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FREEDOM DAY | Apartheid-era cop: 'Lockdown brings home how we deprived people's rights'

27 April 2020 - 11:43 By Graeme Hosken
Apartheid-era policeman Philip Heydenrych has been using the lockdown period to reflect on policing in the 1970s and 80s.
Apartheid-era policeman Philip Heydenrych has been using the lockdown period to reflect on policing in the 1970s and 80s.
Image: Supplied

The national lockdown has apartheid-era policeman Philip Heydenrych thinking about the role he played in restricting people’s movements.

“This has made me think a lot about what I did back then, and what I was expected to do. Under apartheid, policing was about enforcement and force,” said the retired policeman who was employed during the 1976 student uprisings and the 1987 state of emergency.

“You were trained to impose laws, not to offer a service like is done now. You were there to enforce laws like that of the dompas and night-time movement rules.”

After a 40-year career, Heydenrych retired in 2016 as a captain at Pretoria’s Wierdabrug police station where he worked as a detective.

He says his career as an enforcer of brutal apartheid laws took a turn after 1994 when he started training detectives before returning to Wierdabrug police station.

“During apartheid we were trained as a force to enforce apartheid rules. That was the only thing we knew and at the time we believed that it was the right thing to do,” he said.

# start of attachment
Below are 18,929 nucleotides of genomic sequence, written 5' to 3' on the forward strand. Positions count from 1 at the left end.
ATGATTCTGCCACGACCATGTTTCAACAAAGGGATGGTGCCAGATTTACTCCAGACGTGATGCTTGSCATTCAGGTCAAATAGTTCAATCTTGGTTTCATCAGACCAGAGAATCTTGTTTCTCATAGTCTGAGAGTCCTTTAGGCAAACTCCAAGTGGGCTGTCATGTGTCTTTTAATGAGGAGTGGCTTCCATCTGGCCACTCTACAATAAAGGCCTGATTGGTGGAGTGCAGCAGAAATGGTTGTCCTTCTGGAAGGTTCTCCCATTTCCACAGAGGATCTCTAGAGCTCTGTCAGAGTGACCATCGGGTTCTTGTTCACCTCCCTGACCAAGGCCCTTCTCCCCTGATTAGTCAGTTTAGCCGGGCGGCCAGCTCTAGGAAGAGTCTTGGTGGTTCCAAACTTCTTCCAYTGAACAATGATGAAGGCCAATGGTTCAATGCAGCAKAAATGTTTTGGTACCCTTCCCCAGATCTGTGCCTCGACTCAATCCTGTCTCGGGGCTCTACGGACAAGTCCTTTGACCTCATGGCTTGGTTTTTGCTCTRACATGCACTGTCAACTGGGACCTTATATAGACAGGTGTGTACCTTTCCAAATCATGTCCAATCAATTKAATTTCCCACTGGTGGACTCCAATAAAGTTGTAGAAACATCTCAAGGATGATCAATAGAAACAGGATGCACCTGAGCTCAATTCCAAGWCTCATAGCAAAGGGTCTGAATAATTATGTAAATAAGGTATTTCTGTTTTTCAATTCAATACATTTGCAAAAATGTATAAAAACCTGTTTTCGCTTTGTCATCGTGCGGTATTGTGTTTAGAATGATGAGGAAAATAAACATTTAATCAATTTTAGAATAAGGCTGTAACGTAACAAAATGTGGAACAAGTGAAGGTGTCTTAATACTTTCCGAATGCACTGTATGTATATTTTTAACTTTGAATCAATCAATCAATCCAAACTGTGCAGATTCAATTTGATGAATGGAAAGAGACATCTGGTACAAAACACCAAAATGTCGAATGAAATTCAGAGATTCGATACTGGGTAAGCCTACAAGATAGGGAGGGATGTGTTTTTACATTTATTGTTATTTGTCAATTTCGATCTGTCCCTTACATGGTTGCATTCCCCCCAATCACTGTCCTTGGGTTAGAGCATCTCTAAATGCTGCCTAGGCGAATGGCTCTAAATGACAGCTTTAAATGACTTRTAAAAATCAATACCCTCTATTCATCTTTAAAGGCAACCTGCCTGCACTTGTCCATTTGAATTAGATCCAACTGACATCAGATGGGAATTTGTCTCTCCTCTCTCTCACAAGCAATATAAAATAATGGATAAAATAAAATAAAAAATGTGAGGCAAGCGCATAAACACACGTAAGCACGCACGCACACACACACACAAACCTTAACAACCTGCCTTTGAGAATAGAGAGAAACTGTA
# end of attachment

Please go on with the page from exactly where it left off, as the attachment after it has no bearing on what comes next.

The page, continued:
Apartheid-era policeman Philip Heydenrych.
Apartheid-era policeman Philip Heydenrych.
Image: Supplied

“During the 1976 uprisings every police officer was called up to quell the riots. During that time as a police officer, unless you were married, you lived at the police station and the barracks. It was an isolation of sorts, but you knew it was to keep you, as a policeman, safe.

“If you wanted to go out to the shops you needed special permission. We lived like that for months.”

Now the lockdown has made him think.

“It makes you think about what freedom of movement was like during apartheid and how we took away that freedom from people because of their colour.

“Lately I have been thinking about how we enforced the apartheid night-time laws, which were terrifying if you were black, coloured or Indian. We would drive around after 10pm and if we found someone on the street and they were not white we would arrest them.

“We would harass people visiting their wives and girlfriends at their employers’ homes at night. We would be told of ‘trespassers’ and come and arrest them. In Pretoria those we arrested were taken to the Bantu commissioner’s court where they were ‘sorted out’.”

Now that he’s under a lockdown, “which has been designed to protect people, and having my movement restricted”, it has “made me question a lot of things that we did back then”.

“It’s a wake-up call about how special and important the freedom of movement is.”​


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